Migrations to Solitude

MIGRATIONS TO SOLITUDE Sue Halpern (Pantheon, $20) Solitude is what we never have enough of until we have too much. A common enough condition, it’s an elusive subject for a book. In this collection of journalistic essays, Sue Halpern’s Migrations to Solitude leaves living alone pretty much alone and goes off on such tangents as privacy rights, prisons, and the varieties of social and psychological isolation. In the most gruesomely arresting piece, she examines the annihilation of privacy that occurs in high-tech medicine’s invasive efforts to defer death. Her account of the intensive-care unit at a New York hospital — one room, 10 devastated patients, a few ”desperately cynical” doctors, nurses, and interns performing humanitarian torture — is a secular version of hell. As for redemption, she finds it in the steadfast care of a mother for her son dying in an AIDS hospice; in a homeless shelter; in the silence of a Trappist monastery where she hears intimations of a mute God. Some of the pieces are fragmentary but all of them have a terse, tough-minded quality that makes them compelling. In spite of some brushes with self-revelation, Halpern’s book isn’t really about the ”confrontation of the self by the self, which is solitude’s true vocation”; it’s a troubled and unnerving book about a crowded planet — about solitude under siege. B+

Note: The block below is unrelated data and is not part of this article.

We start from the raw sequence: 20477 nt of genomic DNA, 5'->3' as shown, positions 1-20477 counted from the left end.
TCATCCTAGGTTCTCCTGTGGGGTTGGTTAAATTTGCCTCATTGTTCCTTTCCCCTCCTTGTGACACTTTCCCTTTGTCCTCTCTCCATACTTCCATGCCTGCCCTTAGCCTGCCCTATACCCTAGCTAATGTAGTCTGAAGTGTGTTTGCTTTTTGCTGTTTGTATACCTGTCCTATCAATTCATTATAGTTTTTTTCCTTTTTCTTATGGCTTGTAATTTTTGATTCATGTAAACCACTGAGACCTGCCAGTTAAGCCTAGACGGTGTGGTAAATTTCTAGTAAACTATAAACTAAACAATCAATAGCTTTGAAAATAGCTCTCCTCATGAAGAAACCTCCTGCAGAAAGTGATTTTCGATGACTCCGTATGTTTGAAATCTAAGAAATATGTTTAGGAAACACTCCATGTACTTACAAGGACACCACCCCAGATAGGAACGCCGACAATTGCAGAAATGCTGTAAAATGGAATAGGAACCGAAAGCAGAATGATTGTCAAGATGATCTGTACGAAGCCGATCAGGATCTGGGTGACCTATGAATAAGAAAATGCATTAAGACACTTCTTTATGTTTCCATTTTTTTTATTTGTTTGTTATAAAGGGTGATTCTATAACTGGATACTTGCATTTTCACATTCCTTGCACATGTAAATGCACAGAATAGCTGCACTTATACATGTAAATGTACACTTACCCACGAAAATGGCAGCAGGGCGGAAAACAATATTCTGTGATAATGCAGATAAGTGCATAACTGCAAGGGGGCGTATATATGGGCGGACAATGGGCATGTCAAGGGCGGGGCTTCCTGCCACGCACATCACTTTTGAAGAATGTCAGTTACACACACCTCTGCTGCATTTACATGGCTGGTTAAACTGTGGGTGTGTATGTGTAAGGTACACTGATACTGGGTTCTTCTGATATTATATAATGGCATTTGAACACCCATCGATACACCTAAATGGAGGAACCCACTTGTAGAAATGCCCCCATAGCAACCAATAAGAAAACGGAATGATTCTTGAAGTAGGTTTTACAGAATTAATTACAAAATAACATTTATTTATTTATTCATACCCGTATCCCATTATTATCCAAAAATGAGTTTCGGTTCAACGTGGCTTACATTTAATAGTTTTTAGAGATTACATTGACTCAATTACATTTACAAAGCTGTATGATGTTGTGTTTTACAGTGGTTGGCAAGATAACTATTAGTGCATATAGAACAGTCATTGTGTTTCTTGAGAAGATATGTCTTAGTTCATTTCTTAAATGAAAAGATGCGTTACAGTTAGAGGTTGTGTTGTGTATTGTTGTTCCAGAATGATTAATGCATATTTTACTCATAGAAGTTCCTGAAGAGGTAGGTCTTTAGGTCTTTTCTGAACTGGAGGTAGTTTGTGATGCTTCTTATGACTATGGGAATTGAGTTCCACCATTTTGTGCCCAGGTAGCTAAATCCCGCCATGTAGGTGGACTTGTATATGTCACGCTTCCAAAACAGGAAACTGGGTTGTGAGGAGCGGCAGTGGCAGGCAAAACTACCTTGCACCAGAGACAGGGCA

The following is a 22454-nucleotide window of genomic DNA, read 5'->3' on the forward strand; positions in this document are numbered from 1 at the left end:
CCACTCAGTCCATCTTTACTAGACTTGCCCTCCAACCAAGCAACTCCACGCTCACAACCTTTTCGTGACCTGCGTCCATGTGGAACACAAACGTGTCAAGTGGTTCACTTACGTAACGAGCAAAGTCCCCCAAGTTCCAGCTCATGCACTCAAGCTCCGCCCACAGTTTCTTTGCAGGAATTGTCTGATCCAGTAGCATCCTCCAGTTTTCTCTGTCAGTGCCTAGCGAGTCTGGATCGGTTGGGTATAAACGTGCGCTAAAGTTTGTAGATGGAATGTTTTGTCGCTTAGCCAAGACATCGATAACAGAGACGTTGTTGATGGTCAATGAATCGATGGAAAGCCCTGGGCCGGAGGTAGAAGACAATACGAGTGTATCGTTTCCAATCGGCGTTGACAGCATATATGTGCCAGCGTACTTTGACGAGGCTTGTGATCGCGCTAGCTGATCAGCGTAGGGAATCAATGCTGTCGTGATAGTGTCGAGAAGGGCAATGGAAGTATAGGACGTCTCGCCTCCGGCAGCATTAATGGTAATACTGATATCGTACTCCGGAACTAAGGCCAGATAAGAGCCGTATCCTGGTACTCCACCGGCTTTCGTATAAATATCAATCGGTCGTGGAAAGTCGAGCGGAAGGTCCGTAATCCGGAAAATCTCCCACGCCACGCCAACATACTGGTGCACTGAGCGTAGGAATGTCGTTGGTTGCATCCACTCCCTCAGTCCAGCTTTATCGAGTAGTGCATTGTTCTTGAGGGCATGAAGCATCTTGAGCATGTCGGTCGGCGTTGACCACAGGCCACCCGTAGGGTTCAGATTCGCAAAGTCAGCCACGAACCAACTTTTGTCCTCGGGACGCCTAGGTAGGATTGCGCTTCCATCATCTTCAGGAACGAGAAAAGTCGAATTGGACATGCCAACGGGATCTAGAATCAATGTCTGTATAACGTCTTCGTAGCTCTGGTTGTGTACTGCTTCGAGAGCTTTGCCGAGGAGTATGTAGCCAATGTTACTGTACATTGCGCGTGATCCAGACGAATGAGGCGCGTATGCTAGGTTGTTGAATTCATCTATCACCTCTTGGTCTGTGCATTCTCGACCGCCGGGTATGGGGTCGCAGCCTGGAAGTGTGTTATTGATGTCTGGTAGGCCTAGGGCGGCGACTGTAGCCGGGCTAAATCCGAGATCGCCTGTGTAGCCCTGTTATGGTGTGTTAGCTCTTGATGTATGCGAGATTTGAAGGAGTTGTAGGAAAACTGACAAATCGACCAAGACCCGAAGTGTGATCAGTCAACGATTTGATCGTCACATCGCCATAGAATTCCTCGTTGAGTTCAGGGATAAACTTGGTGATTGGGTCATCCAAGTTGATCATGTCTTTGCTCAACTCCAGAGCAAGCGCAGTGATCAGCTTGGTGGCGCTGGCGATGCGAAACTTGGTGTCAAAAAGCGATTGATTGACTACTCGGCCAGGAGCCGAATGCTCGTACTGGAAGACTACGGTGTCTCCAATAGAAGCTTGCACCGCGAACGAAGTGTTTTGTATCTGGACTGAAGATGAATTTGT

Migrations to Solitude
  • Book